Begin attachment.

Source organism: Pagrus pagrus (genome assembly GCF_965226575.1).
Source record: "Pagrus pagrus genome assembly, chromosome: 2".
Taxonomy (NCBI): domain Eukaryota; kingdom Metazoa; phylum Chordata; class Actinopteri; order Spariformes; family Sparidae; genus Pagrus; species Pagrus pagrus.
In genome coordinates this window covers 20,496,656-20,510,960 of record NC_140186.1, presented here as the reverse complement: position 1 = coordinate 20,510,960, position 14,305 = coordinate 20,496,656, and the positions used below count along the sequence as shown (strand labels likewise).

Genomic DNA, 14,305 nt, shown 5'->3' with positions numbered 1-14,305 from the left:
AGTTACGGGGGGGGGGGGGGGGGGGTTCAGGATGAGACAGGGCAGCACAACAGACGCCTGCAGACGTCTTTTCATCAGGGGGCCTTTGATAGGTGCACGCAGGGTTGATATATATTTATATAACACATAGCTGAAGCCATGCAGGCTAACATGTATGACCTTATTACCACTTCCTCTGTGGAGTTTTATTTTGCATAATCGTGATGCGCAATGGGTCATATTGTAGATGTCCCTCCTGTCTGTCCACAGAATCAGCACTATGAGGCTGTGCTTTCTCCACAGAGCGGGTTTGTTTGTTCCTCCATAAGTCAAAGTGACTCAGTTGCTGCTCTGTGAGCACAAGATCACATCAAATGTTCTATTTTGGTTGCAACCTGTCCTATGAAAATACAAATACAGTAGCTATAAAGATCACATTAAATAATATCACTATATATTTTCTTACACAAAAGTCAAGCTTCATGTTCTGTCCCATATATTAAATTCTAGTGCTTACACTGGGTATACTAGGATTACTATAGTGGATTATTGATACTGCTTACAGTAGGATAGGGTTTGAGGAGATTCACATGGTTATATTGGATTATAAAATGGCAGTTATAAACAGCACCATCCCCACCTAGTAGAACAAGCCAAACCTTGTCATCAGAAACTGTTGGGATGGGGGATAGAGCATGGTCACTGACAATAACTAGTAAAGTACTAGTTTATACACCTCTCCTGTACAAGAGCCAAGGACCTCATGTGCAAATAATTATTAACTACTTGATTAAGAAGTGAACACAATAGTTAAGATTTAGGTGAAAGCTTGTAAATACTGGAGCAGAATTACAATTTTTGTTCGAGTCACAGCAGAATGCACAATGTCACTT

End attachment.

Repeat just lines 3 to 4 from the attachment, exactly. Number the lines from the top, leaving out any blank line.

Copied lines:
Taxonomy (NCBI): domain Eukaryota; kingdom Metazoa; phylum Chordata; class Actinopteri; order Spariformes; family Sparidae; genus Pagrus; species Pagrus pagrus.
In genome coordinates this window covers 20,496,656-20,510,960 of record NC_140186.1, presented here as the reverse complement: position 1 = coordinate 20,510,960, position 14,305 = coordinate 20,496,656, and the positions used below count along the sequence as shown (strand labels likewise).